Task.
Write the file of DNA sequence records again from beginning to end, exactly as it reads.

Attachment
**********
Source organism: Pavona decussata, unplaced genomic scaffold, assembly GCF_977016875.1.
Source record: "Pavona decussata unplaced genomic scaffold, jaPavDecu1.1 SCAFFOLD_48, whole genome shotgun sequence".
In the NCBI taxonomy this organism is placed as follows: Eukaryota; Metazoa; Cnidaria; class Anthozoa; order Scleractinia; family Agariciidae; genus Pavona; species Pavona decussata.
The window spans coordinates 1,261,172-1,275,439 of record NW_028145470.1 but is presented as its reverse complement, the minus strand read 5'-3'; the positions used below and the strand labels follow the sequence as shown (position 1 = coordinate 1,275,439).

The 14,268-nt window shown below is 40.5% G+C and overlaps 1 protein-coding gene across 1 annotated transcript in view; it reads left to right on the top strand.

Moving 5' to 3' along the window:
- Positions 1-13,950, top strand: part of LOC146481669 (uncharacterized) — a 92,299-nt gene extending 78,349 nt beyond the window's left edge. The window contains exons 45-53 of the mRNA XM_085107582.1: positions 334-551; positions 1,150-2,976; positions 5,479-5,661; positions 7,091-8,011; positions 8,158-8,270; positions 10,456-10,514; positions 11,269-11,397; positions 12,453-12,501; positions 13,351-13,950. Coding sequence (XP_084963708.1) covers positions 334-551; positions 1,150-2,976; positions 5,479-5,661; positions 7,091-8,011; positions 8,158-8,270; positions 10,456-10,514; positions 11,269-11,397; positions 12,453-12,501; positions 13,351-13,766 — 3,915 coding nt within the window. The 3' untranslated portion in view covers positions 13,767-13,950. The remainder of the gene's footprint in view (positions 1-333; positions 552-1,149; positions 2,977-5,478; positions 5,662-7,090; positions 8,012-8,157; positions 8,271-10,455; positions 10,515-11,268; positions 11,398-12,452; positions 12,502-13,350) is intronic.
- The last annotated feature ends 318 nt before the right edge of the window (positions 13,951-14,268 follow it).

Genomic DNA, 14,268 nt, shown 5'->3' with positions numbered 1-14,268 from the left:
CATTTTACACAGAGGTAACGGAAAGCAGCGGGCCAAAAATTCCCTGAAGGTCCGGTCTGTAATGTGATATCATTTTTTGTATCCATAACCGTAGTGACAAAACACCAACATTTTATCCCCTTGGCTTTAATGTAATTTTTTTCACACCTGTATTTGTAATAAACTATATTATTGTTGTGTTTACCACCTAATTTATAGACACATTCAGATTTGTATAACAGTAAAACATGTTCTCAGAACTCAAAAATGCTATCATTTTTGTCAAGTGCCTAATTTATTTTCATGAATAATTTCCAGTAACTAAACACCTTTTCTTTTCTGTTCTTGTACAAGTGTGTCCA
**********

Source organism: Pavona decussata, unplaced genomic scaffold, assembly GCF_977016875.1.
Source record: "Pavona decussata unplaced genomic scaffold, jaPavDecu1.1 SCAFFOLD_48, whole genome shotgun sequence".
In the NCBI taxonomy this organism is placed as follows: Eukaryota; Metazoa; Cnidaria; class Anthozoa; order Scleractinia; family Agariciidae; genus Pavona; species Pavona decussata.
The window spans coordinates 1,261,172-1,275,439 of record NW_028145470.1 but is presented as its reverse complement, the minus strand read 5'-3'; the positions used below and the strand labels follow the sequence as shown (position 1 = coordinate 1,275,439).

The 14,268-nt window shown below is 40.5% G+C and overlaps 1 protein-coding gene across 1 annotated transcript in view; it reads left to right on the top strand.

Moving 5' to 3' along the window:
- Positions 1-13,950, top strand: part of LOC146481669 (uncharacterized) — a 92,299-nt gene extending 78,349 nt beyond the window's left edge. The window contains exons 45-53 of the mRNA XM_085107582.1: positions 334-551; positions 1,150-2,976; positions 5,479-5,661; positions 7,091-8,011; positions 8,158-8,270; positions 10,456-10,514; positions 11,269-11,397; positions 12,453-12,501; positions 13,351-13,950. Coding sequence (XP_084963708.1) covers positions 334-551; positions 1,150-2,976; positions 5,479-5,661; positions 7,091-8,011; positions 8,158-8,270; positions 10,456-10,514; positions 11,269-11,397; positions 12,453-12,501; positions 13,351-13,766 — 3,915 coding nt within the window. The 3' untranslated portion in view covers positions 13,767-13,950. The remainder of the gene's footprint in view (positions 1-333; positions 552-1,149; positions 2,977-5,478; positions 5,662-7,090; positions 8,012-8,157; positions 8,271-10,455; positions 10,515-11,268; positions 11,398-12,452; positions 12,502-13,350) is intronic.
- The last annotated feature ends 318 nt before the right edge of the window (positions 13,951-14,268 follow it).

Genomic DNA, 14,268 nt, shown 5'->3' with positions numbered 1-14,268 from the left:
CATTTTACACAGAGGTAACGGAAAGCAGCGGGCCAAAAATTCCCTGAAGGTCCGGTCTGTAATGTGATATCATTTTTTGTATCCATAACCGTAGTGACAAAACACCAACATTTTATCCCCTTGGCTTTAATGTAATTTTTTTCACACCTGTATTTGTAATAAACTATATTATTGTTGTGTTTACCACCTAATTTATAGACACATTCAGATTTGTATAACAGTAAAACATGTTCTCAGAACTCAAAAATGCTATCATTTTTGTCAAGTGCCTAATTTATTTTCATGAATAATTTCCAGTAACTAAACACCTTTTCTTTTCTGTTCTTGTACAAGTGTGTCCA